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The Deviants
Author: C.J. Skuse




A Day at the Beach

I’m sitting beside the café window when I see the man running up the beach and I instantly know it’s washed ashore. The sand flicks up behind him as he sprints. And he’s screaming.

His face is alive with fear. He’s running so hard to get away from it, what he’s found. In those brief moments, I am the only person in the café to see him. But, within seconds, the quiet crumbles into chaos.

‘Somebody! Help!’

‘What’s he saying?’

‘Did he say a body?’

Someone calls my name, but I don’t turn around. I keep walking, out of the café, into the morning air, along the Esplanade, down the steps and onto the wet sand, like the sea is a magnet and I am metal.

People overtake me. Someone shouts, ‘Call the police.’ Thudding footsteps, snatches of breath. The sand’s covered in a billion worm hills and tiny white shells. A group of crows squawks nearby. They’re all clustered around an object, pecking at it.

‘Let the police handle it.’

‘Don’t look. Don’t look.’

I keep walking towards the mound, until I can see for myself what the man was running from. Until I can see for myself what I have done.



‘Tell me everything. Start with what was happening between you and Max.’





Moonlight Adventure

Saturday, 1 August

It’s like those really old paintings you see in art galleries – if you look at them from a distance, they’re beautiful. A quick glance, it’s a masterpiece. But as you get closer, you start to see all the cracks. We were a masterpiece, me and Max. We’d known each other for ever. We had the same taste in music. We finished each other’s sentences. We ate Carte d’Or watching Botched Up Bodies and he’d pretend not to wince. We watched romantic comedies and he’d pretend not to cry. And he had these marvellous arms and always wore sleeveless hoodies in summer.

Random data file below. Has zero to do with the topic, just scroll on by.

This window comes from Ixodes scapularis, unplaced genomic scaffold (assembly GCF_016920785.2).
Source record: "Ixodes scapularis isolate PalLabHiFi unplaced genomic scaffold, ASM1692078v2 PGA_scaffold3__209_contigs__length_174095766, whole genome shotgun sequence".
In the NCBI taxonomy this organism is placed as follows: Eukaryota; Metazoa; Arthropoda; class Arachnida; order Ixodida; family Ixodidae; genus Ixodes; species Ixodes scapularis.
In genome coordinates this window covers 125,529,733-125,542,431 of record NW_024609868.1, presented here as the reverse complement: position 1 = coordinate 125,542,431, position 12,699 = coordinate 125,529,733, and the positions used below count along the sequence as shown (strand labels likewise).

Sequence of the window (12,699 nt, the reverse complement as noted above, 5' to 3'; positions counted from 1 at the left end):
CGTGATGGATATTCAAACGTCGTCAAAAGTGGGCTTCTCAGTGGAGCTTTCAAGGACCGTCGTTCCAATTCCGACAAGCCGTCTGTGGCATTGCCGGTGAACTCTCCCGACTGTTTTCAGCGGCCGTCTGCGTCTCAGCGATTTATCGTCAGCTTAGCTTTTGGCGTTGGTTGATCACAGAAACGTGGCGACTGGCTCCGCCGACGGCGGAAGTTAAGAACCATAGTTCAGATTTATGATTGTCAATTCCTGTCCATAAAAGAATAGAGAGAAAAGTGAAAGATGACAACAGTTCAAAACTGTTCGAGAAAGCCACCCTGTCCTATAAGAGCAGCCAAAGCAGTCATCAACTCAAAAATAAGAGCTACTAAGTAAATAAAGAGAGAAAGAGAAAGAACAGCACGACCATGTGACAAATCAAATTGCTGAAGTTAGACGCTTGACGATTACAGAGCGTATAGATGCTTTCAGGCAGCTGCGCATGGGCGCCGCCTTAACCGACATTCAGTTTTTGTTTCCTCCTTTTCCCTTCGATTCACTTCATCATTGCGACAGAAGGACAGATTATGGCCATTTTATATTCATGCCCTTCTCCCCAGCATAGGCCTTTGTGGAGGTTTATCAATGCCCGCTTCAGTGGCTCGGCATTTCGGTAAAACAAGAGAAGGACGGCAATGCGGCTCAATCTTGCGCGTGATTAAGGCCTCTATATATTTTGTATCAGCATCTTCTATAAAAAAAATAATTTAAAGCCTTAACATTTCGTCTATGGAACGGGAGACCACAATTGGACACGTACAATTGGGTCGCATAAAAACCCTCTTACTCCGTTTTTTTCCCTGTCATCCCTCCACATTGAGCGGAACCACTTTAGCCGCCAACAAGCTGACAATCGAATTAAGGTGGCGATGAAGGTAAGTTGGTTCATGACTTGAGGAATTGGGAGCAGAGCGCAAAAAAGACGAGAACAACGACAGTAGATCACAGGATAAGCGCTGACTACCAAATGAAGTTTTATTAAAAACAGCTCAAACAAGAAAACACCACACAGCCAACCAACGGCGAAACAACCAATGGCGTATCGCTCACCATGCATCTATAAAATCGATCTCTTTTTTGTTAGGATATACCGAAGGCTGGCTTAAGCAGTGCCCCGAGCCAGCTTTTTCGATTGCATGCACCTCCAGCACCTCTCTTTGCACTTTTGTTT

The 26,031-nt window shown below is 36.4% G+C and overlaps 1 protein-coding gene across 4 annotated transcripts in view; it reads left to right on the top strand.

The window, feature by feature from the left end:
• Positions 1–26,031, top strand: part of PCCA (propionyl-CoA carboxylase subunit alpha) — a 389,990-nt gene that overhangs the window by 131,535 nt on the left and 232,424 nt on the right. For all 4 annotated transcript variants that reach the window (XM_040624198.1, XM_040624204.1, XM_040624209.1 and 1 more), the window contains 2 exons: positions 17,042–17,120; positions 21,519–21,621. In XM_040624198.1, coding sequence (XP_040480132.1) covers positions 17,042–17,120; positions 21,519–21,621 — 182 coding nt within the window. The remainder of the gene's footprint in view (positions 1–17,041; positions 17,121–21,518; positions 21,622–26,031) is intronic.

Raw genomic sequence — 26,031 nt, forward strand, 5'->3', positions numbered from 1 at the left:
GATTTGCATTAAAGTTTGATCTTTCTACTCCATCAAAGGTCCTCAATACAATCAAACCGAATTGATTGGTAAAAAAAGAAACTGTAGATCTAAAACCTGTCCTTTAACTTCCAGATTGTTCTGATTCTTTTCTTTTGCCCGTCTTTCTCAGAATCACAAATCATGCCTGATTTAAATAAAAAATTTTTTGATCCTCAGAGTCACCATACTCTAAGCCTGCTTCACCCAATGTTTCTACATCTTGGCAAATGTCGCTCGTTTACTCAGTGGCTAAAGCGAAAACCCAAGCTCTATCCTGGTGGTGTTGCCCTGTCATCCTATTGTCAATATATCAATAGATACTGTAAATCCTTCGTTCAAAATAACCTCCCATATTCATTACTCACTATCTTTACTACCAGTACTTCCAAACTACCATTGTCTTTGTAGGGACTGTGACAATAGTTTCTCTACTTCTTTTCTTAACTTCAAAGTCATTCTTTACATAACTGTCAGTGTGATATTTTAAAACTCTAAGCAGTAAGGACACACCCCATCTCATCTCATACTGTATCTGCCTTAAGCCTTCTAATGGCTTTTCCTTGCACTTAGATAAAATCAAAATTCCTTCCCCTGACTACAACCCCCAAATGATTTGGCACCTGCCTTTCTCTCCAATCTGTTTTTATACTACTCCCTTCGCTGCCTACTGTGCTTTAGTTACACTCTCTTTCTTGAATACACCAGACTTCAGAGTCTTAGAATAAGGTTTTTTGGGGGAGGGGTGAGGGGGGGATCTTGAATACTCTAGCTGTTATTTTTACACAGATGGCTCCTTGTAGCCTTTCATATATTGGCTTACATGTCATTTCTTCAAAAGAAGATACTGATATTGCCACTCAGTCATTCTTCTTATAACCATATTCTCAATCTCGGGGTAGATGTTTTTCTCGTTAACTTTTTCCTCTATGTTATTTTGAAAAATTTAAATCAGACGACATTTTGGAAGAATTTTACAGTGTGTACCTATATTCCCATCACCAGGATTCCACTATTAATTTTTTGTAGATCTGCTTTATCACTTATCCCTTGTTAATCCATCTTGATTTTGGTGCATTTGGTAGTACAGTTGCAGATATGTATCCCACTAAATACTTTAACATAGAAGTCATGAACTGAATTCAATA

But close up, there were problems. And these problems were becoming harder to ignore. I was snipping at him more and he took nothing seriously.

He could still impress me though. This one night, he arranged a big surprise for me at the garden centre. I had no idea what the occasion was.

‘You don’t remember, do you?’

There had to be a good reason why he’d gone to so much trouble. Not only had he stolen Neil’s keys and broken us in after hours, he’d set up a table in the café, with lit candles, buttered teacakes and two glasses of milkshake. It looked like something from a honeymoon brochure, with all the fairy lights strung up in the palm trees and the white cloth on the table. Essentially, though, we were still in a garden centre. I’d worn an actual dress and shaved my actual legs to be taken to a place that sold worm poo and weed killer.

‘Of course I remember,’ I lied. ‘This is nice. Thanks.’

He folded his arms. ‘I could get quite offended, you know.’


‘You don’t have a Scooby, do you?’

‘Ummmm, well… I’m pretty sure it’s not my birthday. And you’ve just had your birthday, so that must mean that it’s…’ I scanned my brain for something, anything. What did 1 August mean? But I had nothing. Max looked so disappointed it was almost painful.